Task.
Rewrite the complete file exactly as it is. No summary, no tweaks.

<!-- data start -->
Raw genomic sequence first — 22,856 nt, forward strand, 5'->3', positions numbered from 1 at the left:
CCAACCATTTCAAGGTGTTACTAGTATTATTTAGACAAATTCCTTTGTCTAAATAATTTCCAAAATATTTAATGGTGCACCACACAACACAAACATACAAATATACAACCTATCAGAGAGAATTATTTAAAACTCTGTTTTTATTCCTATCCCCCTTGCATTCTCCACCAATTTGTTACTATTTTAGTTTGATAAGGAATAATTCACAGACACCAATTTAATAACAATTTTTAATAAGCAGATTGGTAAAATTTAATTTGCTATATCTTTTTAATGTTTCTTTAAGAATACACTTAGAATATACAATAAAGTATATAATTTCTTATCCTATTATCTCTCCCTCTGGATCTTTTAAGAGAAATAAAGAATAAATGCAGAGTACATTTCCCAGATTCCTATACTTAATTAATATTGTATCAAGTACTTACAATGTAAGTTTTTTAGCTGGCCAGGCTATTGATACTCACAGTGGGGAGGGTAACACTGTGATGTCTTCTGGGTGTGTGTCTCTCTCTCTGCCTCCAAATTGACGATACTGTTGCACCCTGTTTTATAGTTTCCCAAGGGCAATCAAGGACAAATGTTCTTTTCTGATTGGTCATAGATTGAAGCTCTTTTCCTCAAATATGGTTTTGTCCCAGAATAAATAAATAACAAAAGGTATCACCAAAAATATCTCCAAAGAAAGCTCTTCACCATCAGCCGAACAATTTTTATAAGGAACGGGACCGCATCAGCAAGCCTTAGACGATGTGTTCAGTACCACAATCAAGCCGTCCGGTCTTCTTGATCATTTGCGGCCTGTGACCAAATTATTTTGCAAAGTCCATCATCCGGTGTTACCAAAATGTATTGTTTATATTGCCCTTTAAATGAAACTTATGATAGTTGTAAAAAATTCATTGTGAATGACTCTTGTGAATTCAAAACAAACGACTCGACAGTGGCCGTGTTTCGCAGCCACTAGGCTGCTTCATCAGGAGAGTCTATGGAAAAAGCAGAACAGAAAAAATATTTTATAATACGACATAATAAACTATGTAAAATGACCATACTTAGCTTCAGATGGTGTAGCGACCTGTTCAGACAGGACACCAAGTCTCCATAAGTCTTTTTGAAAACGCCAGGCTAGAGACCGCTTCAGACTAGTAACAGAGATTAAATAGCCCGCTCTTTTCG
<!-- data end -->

Raw genomic sequence first — 22,856 nt, forward strand, 5'->3', positions numbered from 1 at the left:
CCAACCATTTCAAGGTGTTACTAGTATTATTTAGACAAATTCCTTTGTCTAAATAATTTCCAAAATATTTAATGGTGCACCACACAACACAAACATACAAATATACAACCTATCAGAGAGAATTATTTAAAACTCTGTTTTTATTCCTATCCCCCTTGCATTCTCCACCAATTTGTTACTATTTTAGTTTGATAAGGAATAATTCACAGACACCAATTTAATAACAATTTTTAATAAGCAGATTGGTAAAATTTAATTTGCTATATCTTTTTAATGTTTCTTTAAGAATACACTTAGAATATACAATAAAGTATATAATTTCTTATCCTATTATCTCTCCCTCTGGATCTTTTAAGAGAAATAAAGAATAAATGCAGAGTACATTTCCCAGATTCCTATACTTAATTAATATTGTATCAAGTACTTACAATGTAAGTTTTTTAGCTGGCCAGGCTATTGATACTCACAGTGGGGAGGGTAACACTGTGATGTCTTCTGGGTGTGTGTCTCTCTCTCTGCCTCCAAATTGACGATACTGTTGCACCCTGTTTTATAGTTTCCCAAGGGCAATCAAGGACAAATGTTCTTTTCTGATTGGTCATAGATTGAAGCTCTTTTCCTCAAATATGGTTTTGTCCCAGAATAAATAAATAACAAAAGGTATCACCAAAAATATCTCCAAAGAAAGCTCTTCACCATCAGCCGAACAATTTTTATAAGGAACGGGACCGCATCAGCAAGCCTTAGACGATGTGTTCAGTACCACAATCAAGCCGTCCGGTCTTCTTGATCATTTGCGGCCTGTGACCAAATTATTTTGCAAAGTCCATCATCCGGTGTTACCAAAATGTATTGTTTATATTGCCCTTTAAATGAAACTTATGATAGTTGTAAAAAATTCATTGTGAATGACTCTTGTGAATTCAAAACAAACGACTCGACAGTGGCCGTGTTTCGCAGCCACTAGGCTGCTTCATCAGGAGAGTCTATGGAAAAAGCAGAACAGAAAAAATATTTTATAATACGACATAATAAACTATGTAAAATGACCATACTTAGCTTCAGATGGTGTAGCGACCTGTTCAGACAGGACACCAAGTCTCCATAAGTCTTTTTGAAAACGCCAGGCTAGAGACCGCTTCAGACTAGTAACAGAGATTAAATAGCCCGCTCTTTTCG